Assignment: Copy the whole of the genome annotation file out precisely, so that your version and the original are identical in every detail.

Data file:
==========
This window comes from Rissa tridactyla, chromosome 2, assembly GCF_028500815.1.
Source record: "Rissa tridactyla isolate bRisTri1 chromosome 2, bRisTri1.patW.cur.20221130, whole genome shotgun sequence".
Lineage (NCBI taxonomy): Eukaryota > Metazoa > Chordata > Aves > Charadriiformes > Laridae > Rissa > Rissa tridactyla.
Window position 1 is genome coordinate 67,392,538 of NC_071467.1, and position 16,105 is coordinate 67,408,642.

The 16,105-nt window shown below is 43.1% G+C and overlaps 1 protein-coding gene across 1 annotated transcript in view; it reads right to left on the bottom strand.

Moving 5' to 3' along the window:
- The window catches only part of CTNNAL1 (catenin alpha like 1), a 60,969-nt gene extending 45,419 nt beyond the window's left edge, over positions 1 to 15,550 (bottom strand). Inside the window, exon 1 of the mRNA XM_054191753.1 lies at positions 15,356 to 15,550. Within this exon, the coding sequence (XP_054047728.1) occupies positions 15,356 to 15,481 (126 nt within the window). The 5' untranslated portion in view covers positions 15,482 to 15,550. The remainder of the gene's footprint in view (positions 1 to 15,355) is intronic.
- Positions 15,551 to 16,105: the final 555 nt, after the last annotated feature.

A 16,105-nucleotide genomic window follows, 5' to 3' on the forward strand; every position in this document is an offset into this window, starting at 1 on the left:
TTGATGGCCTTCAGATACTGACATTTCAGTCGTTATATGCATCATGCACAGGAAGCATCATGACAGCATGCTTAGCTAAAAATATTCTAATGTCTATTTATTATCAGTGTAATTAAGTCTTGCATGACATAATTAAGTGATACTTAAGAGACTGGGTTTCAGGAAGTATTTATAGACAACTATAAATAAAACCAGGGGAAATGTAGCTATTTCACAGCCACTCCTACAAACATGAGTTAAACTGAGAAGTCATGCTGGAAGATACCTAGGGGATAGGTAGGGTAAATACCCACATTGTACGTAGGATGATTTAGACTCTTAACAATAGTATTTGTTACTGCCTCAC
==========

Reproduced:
This window comes from Rissa tridactyla, chromosome 2, assembly GCF_028500815.1.
Source record: "Rissa tridactyla isolate bRisTri1 chromosome 2, bRisTri1.patW.cur.20221130, whole genome shotgun sequence".
Lineage (NCBI taxonomy): Eukaryota > Metazoa > Chordata > Aves > Charadriiformes > Laridae > Rissa > Rissa tridactyla.
Window position 1 is genome coordinate 67,392,538 of NC_071467.1, and position 16,105 is coordinate 67,408,642.

The 16,105-nt window shown below is 43.1% G+C and overlaps 1 protein-coding gene across 1 annotated transcript in view; it reads right to left on the bottom strand.

Moving 5' to 3' along the window:
- The window catches only part of CTNNAL1 (catenin alpha like 1), a 60,969-nt gene extending 45,419 nt beyond the window's left edge, over positions 1 to 15,550 (bottom strand). Inside the window, exon 1 of the mRNA XM_054191753.1 lies at positions 15,356 to 15,550. Within this exon, the coding sequence (XP_054047728.1) occupies positions 15,356 to 15,481 (126 nt within the window). The 5' untranslated portion in view covers positions 15,482 to 15,550. The remainder of the gene's footprint in view (positions 1 to 15,355) is intronic.
- Positions 15,551 to 16,105: the final 555 nt, after the last annotated feature.

A 16,105-nucleotide genomic window follows, 5' to 3' on the forward strand; every position in this document is an offset into this window, starting at 1 on the left:
TTGATGGCCTTCAGATACTGACATTTCAGTCGTTATATGCATCATGCACAGGAAGCATCATGACAGCATGCTTAGCTAAAAATATTCTAATGTCTATTTATTATCAGTGTAATTAAGTCTTGCATGACATAATTAAGTGATACTTAAGAGACTGGGTTTCAGGAAGTATTTATAGACAACTATAAATAAAACCAGGGGAAATGTAGCTATTTCACAGCCACTCCTACAAACATGAGTTAAACTGAGAAGTCATGCTGGAAGATACCTAGGGGATAGGTAGGGTAAATACCCACATTGTACGTAGGATGATTTAGACTCTTAACAATAGTATTTGTTACTGCCTCAC